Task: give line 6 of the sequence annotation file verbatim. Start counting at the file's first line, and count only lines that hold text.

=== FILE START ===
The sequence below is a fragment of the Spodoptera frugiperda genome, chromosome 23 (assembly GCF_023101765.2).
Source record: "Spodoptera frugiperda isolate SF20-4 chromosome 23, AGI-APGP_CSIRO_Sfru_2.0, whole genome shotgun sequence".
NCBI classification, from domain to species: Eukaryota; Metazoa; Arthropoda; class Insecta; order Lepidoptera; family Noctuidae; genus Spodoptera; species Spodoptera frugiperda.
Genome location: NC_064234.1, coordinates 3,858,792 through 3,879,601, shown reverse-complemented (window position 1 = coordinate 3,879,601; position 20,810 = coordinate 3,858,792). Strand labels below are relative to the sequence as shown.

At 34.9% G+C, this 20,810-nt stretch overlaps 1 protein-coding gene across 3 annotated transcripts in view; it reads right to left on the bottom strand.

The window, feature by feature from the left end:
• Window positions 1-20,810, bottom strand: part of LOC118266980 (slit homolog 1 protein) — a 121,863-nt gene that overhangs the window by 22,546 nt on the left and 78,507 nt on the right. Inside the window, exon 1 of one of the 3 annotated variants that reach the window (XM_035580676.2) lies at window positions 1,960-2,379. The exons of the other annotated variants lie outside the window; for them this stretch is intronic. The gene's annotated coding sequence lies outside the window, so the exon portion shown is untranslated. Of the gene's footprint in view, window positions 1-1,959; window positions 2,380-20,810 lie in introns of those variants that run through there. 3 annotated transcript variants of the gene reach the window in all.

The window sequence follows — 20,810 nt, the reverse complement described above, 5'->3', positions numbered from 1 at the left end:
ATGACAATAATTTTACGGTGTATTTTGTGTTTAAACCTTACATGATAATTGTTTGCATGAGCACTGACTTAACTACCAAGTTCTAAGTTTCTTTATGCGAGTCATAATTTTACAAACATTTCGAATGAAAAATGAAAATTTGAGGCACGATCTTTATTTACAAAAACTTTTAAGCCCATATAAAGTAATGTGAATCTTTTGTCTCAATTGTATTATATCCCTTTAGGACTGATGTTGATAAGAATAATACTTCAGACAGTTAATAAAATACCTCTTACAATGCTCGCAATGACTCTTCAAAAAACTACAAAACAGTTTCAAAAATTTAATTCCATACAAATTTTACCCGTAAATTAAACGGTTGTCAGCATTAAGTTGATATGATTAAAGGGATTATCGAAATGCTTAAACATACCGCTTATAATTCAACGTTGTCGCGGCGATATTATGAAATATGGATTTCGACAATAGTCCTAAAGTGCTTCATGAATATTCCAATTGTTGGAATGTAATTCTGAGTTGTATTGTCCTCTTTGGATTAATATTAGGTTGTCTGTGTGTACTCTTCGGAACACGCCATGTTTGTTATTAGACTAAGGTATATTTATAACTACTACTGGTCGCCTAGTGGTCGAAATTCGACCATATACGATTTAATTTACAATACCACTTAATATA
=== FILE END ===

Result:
The window, feature by feature from the left end: